by Keith Guzik. DeKalb: Northern Illinois University Press, 2009. 238pp. Cloth. $34.00. ISBN: 9780875804033.

Reviewed by Sawyer Sylvester, Department of Sociology, Bates College, Email: ssylvest [at]


Keith Guzik’s ARRESTING ABUSE is based on his research into the practice in many jurisdictions of enhancing the criminal prosecution of domestic abuse cases by adopting mandatory arrest policies for the police and no-drop policies for the prosecution.

The process of arrest has always involved wide discretion on the part of the arresting officer, far beyond the determination of probable cause and often influenced by the demeanor of the offenders as well as the personal feelings of the officer about the seriousness of the harm. Discretion on the part of a public prosecutor is even greater, including the sole and unreviewable discretion whether to prosecute at all, despite the nature of the offense or the seriousness of the harm.

Critics of such discretionary practices might suggest that they are especially dangerous in domestic abuse since failure to arrest in these cases leaves the complaining partner at the mercy of the partner about whom a criminal complaint has just been made. Failure to prosecute may have much the same result.

Mandatory arrest and no-drop prosecution policies have been developed in this context. The former requires police in domestic abuse cases to make an arrest solely on a showing of probable cause, and the prosecutor to go forward in all such cases – even in cases where the abused party recants. The actual criminalization of domestic abuse is unexceptional. After all, the victim of threats and assault is as much a victim of crime as one similarly victimized who is not in a domestic relationship. The exceptional element is the withdrawal of discretion from the agents of the state.

These policies are not without their critics. Some feminists, for example, have suggested that disallowing an abused woman to influence the decision whether to prosecute her abuser is to deny her any agency in the matter and to paternalistically enforce the state’s solution to the problem on her to the exclusion of all other outcomes. And the expanding criminalization of a variety of social problems Guzik feels is yet another example of Jonathan Simon’s concept of “governance through crime” (Simon 2007).

Still, if the end of that “governance” is to reduce the likelihood of the prosecuted domestic abuser reoffending, it must work as an effective deterrent. Guzik observes that what few studies there are of mandatory arrest and no-drop prosecution policies suggest that evidence of their success is quite thin. In addition, he notes that none of the studies has taken into account the [*52] abuser’s own reactions to the experience of arrest and prosecution.

It is not alone what the agents of the state do in regard to the abuser, and the meanings they attach to those acts, but also how those acts are perceived and given meaning by the abuser himself. It is only by considering these meanings that one may then ask whether mandatory arrest and no-drop prosecution policies improve the deterrent force of criminal sanctions. To try to answer that question, Guzik uses a number of techniques to gather qualitative data on the events and perceptions connected to these policies. These include: ride-alongs with police on domestic abuse calls, field research at court hearings, and interviews with thirty individuals arrested and prosecuted for domestic abuse.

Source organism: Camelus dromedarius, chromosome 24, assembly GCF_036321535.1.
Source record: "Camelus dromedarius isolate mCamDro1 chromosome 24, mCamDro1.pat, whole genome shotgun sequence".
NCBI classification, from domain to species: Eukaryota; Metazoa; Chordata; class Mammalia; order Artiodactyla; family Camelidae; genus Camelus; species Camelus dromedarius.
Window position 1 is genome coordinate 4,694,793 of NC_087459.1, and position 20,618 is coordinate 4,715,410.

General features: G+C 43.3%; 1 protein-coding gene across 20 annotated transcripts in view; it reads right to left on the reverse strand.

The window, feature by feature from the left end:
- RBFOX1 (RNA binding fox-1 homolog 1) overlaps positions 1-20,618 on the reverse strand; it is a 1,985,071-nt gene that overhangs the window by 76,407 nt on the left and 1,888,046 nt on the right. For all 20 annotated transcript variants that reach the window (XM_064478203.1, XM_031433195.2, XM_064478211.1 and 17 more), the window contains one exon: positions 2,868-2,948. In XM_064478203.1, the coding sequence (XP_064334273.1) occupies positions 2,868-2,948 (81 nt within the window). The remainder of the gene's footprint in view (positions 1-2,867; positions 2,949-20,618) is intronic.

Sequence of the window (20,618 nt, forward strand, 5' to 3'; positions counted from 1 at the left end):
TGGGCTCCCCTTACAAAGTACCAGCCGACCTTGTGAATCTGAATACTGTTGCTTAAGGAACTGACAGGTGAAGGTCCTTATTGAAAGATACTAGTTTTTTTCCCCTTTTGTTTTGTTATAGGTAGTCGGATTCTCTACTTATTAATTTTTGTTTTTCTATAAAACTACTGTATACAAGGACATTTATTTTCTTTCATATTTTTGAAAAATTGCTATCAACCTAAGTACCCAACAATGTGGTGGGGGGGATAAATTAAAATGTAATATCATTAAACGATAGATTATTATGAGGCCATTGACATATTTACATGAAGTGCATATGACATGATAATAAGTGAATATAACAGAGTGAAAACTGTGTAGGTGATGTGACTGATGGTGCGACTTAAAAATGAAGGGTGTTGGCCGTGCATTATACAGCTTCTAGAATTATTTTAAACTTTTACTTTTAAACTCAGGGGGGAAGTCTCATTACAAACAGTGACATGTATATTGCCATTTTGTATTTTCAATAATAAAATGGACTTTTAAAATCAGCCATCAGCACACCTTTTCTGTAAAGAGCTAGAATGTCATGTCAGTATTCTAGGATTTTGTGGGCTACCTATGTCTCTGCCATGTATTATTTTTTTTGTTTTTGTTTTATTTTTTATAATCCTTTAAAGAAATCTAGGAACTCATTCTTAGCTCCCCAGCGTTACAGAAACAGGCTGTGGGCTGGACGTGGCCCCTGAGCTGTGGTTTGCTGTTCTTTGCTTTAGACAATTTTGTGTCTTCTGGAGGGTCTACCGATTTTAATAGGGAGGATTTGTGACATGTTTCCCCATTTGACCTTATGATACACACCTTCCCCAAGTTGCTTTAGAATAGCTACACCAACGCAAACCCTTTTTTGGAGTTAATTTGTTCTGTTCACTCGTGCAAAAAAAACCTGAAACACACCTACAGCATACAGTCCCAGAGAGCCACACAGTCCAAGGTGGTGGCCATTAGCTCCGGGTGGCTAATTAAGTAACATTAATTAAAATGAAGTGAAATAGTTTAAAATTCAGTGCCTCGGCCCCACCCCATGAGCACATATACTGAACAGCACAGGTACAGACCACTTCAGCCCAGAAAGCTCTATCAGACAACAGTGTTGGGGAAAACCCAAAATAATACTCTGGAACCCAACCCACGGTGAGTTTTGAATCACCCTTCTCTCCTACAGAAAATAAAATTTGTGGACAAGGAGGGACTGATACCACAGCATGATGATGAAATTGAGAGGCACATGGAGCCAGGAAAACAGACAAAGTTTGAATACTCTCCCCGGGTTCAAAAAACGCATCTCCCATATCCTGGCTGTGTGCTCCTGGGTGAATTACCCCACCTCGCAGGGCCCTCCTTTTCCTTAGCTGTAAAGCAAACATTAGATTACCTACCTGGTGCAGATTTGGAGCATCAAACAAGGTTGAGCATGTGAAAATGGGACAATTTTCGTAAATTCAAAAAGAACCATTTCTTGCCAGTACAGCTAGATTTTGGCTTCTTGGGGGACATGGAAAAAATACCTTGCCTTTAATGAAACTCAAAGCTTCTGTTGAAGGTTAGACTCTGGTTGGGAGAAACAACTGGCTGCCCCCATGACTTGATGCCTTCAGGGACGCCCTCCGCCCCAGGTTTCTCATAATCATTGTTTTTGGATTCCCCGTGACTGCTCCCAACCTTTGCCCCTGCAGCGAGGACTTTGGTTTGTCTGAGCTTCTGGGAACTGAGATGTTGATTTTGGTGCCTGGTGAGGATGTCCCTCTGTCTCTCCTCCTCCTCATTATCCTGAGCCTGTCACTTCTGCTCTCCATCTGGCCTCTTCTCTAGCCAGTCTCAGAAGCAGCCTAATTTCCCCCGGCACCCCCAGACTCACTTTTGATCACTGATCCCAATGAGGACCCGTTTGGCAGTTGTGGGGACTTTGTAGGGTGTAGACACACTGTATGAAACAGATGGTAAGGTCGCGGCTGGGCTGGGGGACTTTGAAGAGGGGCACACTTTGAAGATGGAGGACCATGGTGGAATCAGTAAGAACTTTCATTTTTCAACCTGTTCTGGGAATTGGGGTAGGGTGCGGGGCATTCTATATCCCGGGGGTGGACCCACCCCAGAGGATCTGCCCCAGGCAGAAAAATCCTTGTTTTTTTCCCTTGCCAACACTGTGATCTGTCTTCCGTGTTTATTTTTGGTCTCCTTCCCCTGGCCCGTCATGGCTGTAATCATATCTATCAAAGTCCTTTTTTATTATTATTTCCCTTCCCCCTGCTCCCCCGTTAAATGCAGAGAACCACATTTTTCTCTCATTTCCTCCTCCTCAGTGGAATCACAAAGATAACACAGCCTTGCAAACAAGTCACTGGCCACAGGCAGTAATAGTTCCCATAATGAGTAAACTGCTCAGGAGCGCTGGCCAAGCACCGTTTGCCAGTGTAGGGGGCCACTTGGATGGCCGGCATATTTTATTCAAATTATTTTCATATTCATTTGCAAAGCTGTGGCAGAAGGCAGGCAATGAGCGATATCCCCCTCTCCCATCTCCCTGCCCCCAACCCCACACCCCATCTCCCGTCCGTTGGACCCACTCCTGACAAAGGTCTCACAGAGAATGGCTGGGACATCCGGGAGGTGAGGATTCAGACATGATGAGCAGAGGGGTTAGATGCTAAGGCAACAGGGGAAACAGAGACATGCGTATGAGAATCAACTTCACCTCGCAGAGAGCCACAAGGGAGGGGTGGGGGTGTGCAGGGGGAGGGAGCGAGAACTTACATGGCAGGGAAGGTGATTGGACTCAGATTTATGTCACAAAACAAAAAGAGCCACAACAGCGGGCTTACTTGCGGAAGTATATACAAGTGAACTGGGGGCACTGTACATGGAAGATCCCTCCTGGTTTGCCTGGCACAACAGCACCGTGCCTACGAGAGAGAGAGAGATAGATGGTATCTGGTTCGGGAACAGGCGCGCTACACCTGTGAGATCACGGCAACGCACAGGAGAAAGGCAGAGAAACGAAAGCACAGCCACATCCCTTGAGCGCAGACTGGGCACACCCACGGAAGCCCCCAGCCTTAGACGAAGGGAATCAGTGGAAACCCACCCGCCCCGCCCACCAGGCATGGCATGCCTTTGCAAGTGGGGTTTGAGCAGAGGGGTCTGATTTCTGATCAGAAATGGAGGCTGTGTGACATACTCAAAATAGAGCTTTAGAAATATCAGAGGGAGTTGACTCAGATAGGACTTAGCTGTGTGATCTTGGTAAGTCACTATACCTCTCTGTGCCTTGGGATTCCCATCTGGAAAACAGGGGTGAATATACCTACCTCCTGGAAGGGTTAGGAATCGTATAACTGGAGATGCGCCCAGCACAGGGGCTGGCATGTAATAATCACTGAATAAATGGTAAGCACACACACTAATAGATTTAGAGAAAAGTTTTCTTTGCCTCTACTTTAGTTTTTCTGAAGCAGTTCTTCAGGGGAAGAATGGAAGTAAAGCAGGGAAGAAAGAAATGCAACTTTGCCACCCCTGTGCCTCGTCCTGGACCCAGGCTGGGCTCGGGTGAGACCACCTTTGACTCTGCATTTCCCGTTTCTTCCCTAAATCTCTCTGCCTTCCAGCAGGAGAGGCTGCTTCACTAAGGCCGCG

Guzik’s observations of police behavior during domestic abuse calls make up the first chapter of the book. He notes that there has been a significant change in the manner in which police deal with domestic violence calls, not only as a result of a high degree of compliance with mandatory arrest policies in place, but also because of general improvement in the organization and education levels of police departments in general. Perhaps such improvements supply a context in which mandatory arrest becomes a more acceptable practice.

The arrival at the scene of domestic abuse by the police is no longer the siren-filled assault it once was. The police tend to be far less confrontational and to introduce the force of the state in such a manner that multiple officers quietly occupy the location and engage in what Guzik calls “the artful distribution of space” (p.31). They separate the abuser from the abused, ensure the safety of officers, and quietly explain why an arrest may or may not be the necessary legal outcome of the events as the police have defined them.

At the end of this chapter, as with all the following chapters, there is a useful discussion section. For the chapter on the police, there is a discussion of the racial implications of mandatory arrest as well as a discussion of “The Gendered Performance of Domestic Violence Policing” (p.48).

In the second chapter on no-drop prosecution, Guzik makes use of the “courtroom workgroup” concept. In this classic bureaucratization of the justice system, the ends of justice are gradually lost in the effort to efficiently process as many cases as possible – an end seen as the greatest good for all parties. Too many cases face courts, prosecutors, and public defenders alike, a problem only made worse by no-drop policies. As a result, it is in the interest of everyone in the “workgroup” to have the accused plead guilty and not go to trial. Guzik describes in considerable detail many of the techniques used to bring this about: aggressive charging, manipulation of bond conditions, and the use of physical evidence in place of reluctant and often unreliable complainants.